Similarly, much work has to be done to create processes for permitting and establishing rights of way in the urban areas where small cells can be so valuable. Perhaps most notably, Sprint’s effort to deploy as many as 70,000 of the transmitters across the country has stalled somewhat due to troubles its partner Mobilitie had obtaining permits. And to exacerbate the red-tape headaches, some vendors have reportedly drawn the wrath of municipalities by failing to secure the appropriate permits before installing small cells.
In some cases, that may have led to a backlash from city workers, further delaying buildouts. The entire process required to install a single cell can now take two years or more, carriers have complained, rather than several months.
"Many markets face incremental challenges driven by the backlash from the aggressive tactics of Mobilitie," Walter Piecyk of BTIG wrote in a research note in July. "We previously noted how the planning commission in San Francisco voted in favor of a code amendment to deal with the proliferation of small cells better and insure their ability to force operators to clean-up shoddy work by requiring permit renewals after 10 years. We suspect that trend to continue in other towns and cities throughout America.”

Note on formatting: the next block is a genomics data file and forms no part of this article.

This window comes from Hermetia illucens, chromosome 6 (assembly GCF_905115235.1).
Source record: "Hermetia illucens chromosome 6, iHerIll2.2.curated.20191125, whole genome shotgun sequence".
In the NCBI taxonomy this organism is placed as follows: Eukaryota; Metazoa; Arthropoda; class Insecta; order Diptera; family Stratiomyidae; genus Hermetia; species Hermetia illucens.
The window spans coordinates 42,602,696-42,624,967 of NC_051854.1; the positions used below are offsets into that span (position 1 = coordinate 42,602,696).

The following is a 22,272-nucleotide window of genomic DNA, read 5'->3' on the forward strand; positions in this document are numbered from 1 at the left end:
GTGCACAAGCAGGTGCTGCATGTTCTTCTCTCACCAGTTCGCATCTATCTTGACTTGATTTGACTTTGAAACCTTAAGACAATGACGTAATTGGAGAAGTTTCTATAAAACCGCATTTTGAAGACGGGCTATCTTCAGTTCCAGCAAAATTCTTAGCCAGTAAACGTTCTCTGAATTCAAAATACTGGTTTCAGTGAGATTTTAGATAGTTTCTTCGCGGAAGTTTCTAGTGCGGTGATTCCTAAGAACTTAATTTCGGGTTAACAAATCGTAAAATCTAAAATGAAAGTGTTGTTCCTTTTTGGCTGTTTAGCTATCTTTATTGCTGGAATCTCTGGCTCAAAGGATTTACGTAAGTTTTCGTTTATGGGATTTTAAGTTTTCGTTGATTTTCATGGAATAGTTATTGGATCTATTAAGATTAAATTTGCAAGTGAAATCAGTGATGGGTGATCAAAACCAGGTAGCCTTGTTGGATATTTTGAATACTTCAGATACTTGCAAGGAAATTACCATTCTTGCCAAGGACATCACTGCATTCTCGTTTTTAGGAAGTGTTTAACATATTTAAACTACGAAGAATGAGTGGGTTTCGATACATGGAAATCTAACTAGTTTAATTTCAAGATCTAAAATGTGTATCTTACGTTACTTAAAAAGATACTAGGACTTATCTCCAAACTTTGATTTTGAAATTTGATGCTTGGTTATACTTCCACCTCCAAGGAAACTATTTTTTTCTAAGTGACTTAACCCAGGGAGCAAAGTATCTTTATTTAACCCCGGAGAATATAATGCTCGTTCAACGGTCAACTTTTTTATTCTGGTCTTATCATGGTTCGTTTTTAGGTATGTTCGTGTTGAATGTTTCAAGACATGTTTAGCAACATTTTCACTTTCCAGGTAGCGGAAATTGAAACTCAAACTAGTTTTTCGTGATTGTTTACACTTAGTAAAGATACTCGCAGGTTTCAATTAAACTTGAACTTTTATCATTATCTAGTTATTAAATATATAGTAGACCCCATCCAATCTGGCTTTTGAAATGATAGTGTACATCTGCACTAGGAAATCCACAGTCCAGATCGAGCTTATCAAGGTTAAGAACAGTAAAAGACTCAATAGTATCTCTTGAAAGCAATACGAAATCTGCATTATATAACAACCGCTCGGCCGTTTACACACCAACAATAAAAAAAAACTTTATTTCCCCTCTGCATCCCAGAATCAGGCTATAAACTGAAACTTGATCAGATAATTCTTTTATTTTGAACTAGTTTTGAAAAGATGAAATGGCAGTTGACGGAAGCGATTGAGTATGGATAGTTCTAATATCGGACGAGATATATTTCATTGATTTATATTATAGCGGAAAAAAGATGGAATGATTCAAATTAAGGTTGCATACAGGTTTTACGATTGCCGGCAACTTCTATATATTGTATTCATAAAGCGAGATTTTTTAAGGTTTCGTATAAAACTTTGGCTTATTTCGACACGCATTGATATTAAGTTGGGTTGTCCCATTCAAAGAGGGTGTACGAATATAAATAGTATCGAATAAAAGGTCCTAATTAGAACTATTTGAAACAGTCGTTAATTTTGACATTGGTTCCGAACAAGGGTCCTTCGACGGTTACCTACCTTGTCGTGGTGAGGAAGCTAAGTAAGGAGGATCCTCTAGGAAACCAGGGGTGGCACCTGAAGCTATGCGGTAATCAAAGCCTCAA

Indeed, the FCC took a significant step toward addressing some of these challenges a few weeks ago when it finalized new rules designed to make it easier for wireless carriers and others to deploy small cells. But much work must still be done on the state and local level to pave the way for smooth deployments that also protect property rights and neighborhood covenants.
"And to be clear, Mobilitie shouldn't shoulder all of the blame," Piecyk continued. "As we continue to peel the onion, we are finding examples where Crown Castle's siting practices are aggravating local communities as well...."
The logistics of wire
While small cells can be installed in a wide variety of places, they often require the installation of wires to be fully effective. Many use fiber for backhaul to attach to the network, although in some cases microwave connections can be used. And they need a reliable and consistent source of power.
So while hanging a small cell on, say, a light pole sounds simple, it can be a logistical nightmare. Connecting the pole to both the power grid and the network could require installers to dig up streets and sidewalks, which (again) requires permitting and perhaps other city approvals. And although some locations are already wired for power, existing electrical systems might not be sufficient keep small cells running. HVAC systems on building rooftops provide inconsistent power, for instance, varying based on heating and cooling needs at specific times. Other systems don’t always provide the kind of always-on power necessary to meet the 24/7 demands of wireless users.
'A limited market'